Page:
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To what extent have claims for unemployment benefits increased in the US and which states are suffering the most?

Claims for unemployment benefits have gone up over the past week. Find out which states had the biggest increases in the number of applications.

Las solicitudes de beneficios por desempleo han aumentado durante la última semana. Te compartimos los estados más afectados.
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The United States Department of Labor, in coordination with state governments, provides unemployment insurance programs. These give benefits to people who have been left without work for reasons beyond their control.

This agency is responsible for sharing weekly data on applications for unemployment benefits, which have increased considerably. The Labor Department announced that in the week ending June 1, the anticipated number of seasonally adjusted initial claims was 229,000, an increase of 8,000 from the revised level from the previous week.

According to the report, the anticipated seasonally adjusted insured unemployment rate was 1.2 percent for the week ending May 25, unchanged from the unrevised rate of the last week. Meanwhile, the anticipated seasonally adjusted insured unemployment figure for the week ending May 25 was 1,792,000, an increase of 2,000 from the previous week’s revised level.

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The states most affected by unemployment

The report shared by the Department of Labor also reports that the highest insured unemployment rates in the week ending May 18 were recorded in New Jersey (2.3), California (2.1), Washington (1.8), Massachusetts (1.6), Rhode Island (1.6), Illinois (1.5), Nevada (1.5), New York (1.5), Alaska (1, 4) and Pennsylvania (1.4).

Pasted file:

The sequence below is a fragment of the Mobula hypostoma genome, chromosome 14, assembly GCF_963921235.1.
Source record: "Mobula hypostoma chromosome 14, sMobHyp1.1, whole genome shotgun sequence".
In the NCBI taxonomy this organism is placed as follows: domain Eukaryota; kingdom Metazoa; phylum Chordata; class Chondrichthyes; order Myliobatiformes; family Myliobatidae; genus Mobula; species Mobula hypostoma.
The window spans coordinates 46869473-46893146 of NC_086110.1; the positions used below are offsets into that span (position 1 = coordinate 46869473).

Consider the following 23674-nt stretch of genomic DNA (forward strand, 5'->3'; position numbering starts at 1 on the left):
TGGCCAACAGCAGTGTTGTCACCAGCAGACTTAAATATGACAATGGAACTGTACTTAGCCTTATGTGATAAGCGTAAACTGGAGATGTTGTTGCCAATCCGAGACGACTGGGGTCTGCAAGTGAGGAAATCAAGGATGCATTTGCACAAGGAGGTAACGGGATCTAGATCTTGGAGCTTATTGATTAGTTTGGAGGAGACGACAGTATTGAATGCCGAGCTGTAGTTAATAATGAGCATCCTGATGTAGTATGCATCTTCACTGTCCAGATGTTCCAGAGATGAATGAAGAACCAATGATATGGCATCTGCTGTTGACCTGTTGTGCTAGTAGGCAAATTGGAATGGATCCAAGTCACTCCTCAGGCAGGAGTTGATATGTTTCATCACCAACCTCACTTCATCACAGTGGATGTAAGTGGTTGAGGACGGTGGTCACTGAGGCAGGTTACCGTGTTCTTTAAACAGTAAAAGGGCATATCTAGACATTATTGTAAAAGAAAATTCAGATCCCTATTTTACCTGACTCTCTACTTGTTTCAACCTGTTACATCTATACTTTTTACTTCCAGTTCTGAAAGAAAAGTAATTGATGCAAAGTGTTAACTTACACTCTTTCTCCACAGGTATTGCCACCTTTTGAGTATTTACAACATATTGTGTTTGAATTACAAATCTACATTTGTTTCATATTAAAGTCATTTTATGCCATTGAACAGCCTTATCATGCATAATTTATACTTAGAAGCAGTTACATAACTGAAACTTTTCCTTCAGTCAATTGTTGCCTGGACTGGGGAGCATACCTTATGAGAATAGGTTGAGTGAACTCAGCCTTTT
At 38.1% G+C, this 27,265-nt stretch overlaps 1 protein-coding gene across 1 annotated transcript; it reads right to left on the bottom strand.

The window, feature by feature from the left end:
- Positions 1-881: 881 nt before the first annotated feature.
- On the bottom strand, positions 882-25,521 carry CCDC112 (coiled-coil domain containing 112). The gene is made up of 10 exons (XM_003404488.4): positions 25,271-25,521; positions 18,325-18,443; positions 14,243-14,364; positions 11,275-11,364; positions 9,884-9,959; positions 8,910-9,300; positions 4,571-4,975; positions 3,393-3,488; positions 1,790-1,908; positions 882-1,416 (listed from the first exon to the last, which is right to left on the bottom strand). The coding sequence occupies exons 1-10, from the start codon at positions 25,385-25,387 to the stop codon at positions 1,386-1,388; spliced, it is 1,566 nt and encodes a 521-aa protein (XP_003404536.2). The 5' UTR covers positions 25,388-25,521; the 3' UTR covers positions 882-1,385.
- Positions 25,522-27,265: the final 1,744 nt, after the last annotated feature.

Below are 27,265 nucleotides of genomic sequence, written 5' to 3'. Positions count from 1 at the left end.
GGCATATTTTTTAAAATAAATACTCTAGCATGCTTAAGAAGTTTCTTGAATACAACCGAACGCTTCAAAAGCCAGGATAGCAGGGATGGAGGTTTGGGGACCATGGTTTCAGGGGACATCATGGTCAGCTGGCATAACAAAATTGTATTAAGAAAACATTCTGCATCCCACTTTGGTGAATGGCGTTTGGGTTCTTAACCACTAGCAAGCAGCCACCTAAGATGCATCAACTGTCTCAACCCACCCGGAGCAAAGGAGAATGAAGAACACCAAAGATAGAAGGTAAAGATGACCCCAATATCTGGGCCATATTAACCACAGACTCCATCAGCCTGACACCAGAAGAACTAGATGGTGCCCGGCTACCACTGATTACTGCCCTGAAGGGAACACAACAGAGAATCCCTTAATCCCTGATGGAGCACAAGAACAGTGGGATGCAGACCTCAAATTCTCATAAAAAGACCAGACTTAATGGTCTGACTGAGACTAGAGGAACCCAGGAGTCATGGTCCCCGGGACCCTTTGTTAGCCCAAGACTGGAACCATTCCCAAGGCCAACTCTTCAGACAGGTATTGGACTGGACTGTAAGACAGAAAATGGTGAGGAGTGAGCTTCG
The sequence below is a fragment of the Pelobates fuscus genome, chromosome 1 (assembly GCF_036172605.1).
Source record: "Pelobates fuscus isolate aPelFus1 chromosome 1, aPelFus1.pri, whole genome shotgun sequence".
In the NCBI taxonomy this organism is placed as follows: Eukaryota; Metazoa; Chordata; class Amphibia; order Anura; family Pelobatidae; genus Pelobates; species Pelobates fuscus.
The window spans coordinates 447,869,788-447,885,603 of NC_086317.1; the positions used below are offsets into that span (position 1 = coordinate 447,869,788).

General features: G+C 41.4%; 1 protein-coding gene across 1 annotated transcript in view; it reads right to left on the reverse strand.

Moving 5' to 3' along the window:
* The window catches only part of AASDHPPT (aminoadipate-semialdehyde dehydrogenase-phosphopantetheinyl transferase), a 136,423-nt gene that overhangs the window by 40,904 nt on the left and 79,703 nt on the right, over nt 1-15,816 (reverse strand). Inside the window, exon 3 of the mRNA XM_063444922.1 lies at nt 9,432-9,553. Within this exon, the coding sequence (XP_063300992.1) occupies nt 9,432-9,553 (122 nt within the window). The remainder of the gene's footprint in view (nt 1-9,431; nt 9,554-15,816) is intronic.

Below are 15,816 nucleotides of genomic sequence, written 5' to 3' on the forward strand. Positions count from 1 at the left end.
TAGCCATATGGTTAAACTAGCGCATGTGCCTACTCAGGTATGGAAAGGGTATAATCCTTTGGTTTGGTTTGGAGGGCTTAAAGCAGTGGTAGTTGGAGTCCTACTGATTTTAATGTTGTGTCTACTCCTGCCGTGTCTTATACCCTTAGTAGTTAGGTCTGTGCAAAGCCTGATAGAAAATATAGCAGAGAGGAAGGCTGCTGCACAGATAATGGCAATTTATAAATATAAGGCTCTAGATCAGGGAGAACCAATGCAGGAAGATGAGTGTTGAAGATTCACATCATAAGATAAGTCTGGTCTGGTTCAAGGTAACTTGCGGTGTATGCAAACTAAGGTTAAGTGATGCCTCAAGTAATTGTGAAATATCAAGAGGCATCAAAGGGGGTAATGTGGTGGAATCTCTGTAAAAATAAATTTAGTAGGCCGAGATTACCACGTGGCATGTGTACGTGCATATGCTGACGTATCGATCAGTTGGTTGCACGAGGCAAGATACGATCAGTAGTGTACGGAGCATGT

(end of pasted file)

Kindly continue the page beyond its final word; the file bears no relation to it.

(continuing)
On the other hand, the largest increases in initial jobless claims for the week ending May 25 occurred in Tennessee (+1,880), Michigan (+1,557), Missouri (+839), Minnesota (+756) and Illinois (+750).

Who is eligible to apply for unemployment benefits?

The unemployment insurance program follows certain guidelines established by federal law. However, each state administers its own separate program with certain eligibility requirements.

In most states, workers are eligible for up to 26 weeks of benefits. However, some states provide extended benefits that can last 13 more weeks when the unemployment rate is very high.

Generally speaking, a person qualifies for unemployment benefits if they meet the following requirements:

  • The worker is unemployed for reasons beyond their control.
  • Complies with labor and salary requirements. 
  • The worker must meet his or her state's requirements for wages earned or time worked during a set period of time called the “base period”. (In most states, this is usually the first four of the last five full quarters before the date their claim is filed.)
  • Meets any additional state requirements, such as demonstrating continued pursuit of employment or training.

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To apply for unemployment benefits, the worker must file a claim with the unemployment insurance program in the state where they worked.

Depending on the state, claims can be filed in person, by phone, or online.

To learn more about the exact requirements and how to claim unemployment benefits, we recommend that you consult with the agency in charge in your state.